The health care provider gave a recommendation, but his wife was unsure. They were confused and anxious about making such a big and complex decision. The couple relied on information they received from speaking to friends, church members and relatives and ultimately made a decision, but it was not easy. And, it was not free from some regrets. Ultimately they chose to receive the radiation treatment and start the androgen deprivation treatment, which Mr. Tyler stopped because of discomfort. Mr. Tyler unfortunately died shortly after he discontinued treatment.

Treatment decision process improvements may be paramount

This scenario of confusion and anxiety is not so uncommon. Cancer is a terrifying diagnosis, and making decisions about treatment can be overwhelming.

Studies have suggested that patients with cancer feel more comfortable expressing their concerns with their health care provider when there is a trusting and supportive relationship developed along with adequate time for treatment discussion. This in turn leads to more comfortable treatment decisions, which often works to improve patient outcomes.

Prostate cancer treatment in particular often brings harsh side effects that severely affect a man’s quality of life. These side effects include erectile dysfunction, hot flashes, muscle loss, hair loss and urinary issues such as incontinence. These may be short term, but they can last for years.

The matter is complicated because many of these harsh side effects stem from androgen deprivation therapies, which can improve survival. Because of the complicated nature of assessing the risk of side effects with the potential benefit of survival, the use of androgen deprivation therapies should carefully be considered by the patient and his doctor.

Research has shown that these treatment-related decisions are very different in African-American prostate cancer patients compared to white patients and those residing in urban and rural communities. Therefore, there is a need to study treatment decision-making in both settings to formulate effective educational interventions.

Aids that can help

In one of our recent studies, we found that decision aids may help. Decision aids are electronic or paper tools involving a set of questions and information related to treatments. They are used to assist patients and caregivers in making informed decisions about the types of treatments and procedures, or both, that are more suitable for their particular case.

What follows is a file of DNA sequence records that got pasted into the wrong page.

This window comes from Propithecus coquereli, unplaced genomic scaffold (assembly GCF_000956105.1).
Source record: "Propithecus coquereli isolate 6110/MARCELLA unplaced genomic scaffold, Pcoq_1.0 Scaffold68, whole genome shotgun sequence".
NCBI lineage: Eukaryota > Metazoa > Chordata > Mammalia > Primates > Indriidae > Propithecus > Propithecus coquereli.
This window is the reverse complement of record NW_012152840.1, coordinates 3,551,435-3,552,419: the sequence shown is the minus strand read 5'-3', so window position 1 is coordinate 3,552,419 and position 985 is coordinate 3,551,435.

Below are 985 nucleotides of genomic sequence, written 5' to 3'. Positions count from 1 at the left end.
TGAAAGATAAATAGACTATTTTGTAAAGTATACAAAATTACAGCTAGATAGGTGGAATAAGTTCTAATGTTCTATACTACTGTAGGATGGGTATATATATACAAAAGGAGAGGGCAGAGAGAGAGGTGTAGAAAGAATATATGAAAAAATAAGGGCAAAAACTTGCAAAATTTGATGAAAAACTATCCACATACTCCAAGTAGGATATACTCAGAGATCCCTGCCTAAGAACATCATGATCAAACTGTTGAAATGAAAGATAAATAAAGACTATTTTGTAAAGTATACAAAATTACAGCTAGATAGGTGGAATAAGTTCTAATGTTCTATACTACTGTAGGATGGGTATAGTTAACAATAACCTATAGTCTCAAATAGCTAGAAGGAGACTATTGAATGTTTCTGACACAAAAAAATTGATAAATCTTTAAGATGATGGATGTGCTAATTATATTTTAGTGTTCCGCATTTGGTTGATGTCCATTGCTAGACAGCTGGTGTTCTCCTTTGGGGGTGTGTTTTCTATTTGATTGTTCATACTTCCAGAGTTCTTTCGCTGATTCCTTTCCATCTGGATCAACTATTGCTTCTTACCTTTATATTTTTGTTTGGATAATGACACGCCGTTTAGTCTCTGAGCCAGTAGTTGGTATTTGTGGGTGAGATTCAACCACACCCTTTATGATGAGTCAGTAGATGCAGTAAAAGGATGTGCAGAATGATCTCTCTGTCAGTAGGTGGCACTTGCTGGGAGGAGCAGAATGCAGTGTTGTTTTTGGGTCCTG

Decision aids are effective in a shared decision-making process, in which the doctor or nurse navigator sits down with a patient and walks through the process. There is active participation between the patient, caregiver and health care provider.

Decision aids can help patients apply specific health information while actively participating in health-related decision-making. Primarily, decision aids that have been applied to prostate cancer have been focused on knowledge or treatment options only, which patients often complete themselves. These types of decision aids are quite limited and do not allow patients the time and true engagement with health care providers to really understand their disease and the options that are available, and ultimately become satisfied with that decision.

Decision aids are most effective when they are tailored to the individual patient, rather than being generic. For example, researchers have developed an individualized decision support system BreastHealthDecisions.org, which represents a new approach to breast cancer prevention care.

In our study that developed an interactive decision aid for treatment decisions among advanced prostate cancer patients, we found that not only did the decision aid enhance patients’ and their caregivers’ understanding of the options that they had for treatment, but it also built more trust and engagementbetween the patient and the health care provider, which is valuable. The study also revealed that by using the decision aid, patients were more concerned with the quality of their life after treatment than extending the number of years of life.

Developing decision support systems for prostate cancer is paramount as we move towards an era of precision medicine treatments, such as proton therapies, which are used only after decision support system plans are in place for the prostate cancer survivor.

Often, the conversations between health care providers and the patient are focused around the quantity of life. The patients in our study said they felt empowered enough through the use of the decision aid to discuss quality of life, and how that was a critical aspect within their conversations.

There is much work to do to provide optimal health care to patients with cancer, including African-Americans with cancer. Tailored decision aids that focus on the priorities of the patient and their caregivers and that promote trusting relationships with health care providers is key to helping patients feel satisfied with their health care decisions and have less regret.

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WATCH: World News 03/06/19: Alex Trebek Announces He Has Stage 4 Pancreatic Cancer

R. Kelly in custody after failing to pay $ 161,000 in child support; Sen. Martha McSally: I am ‘a military sexual assault survivor’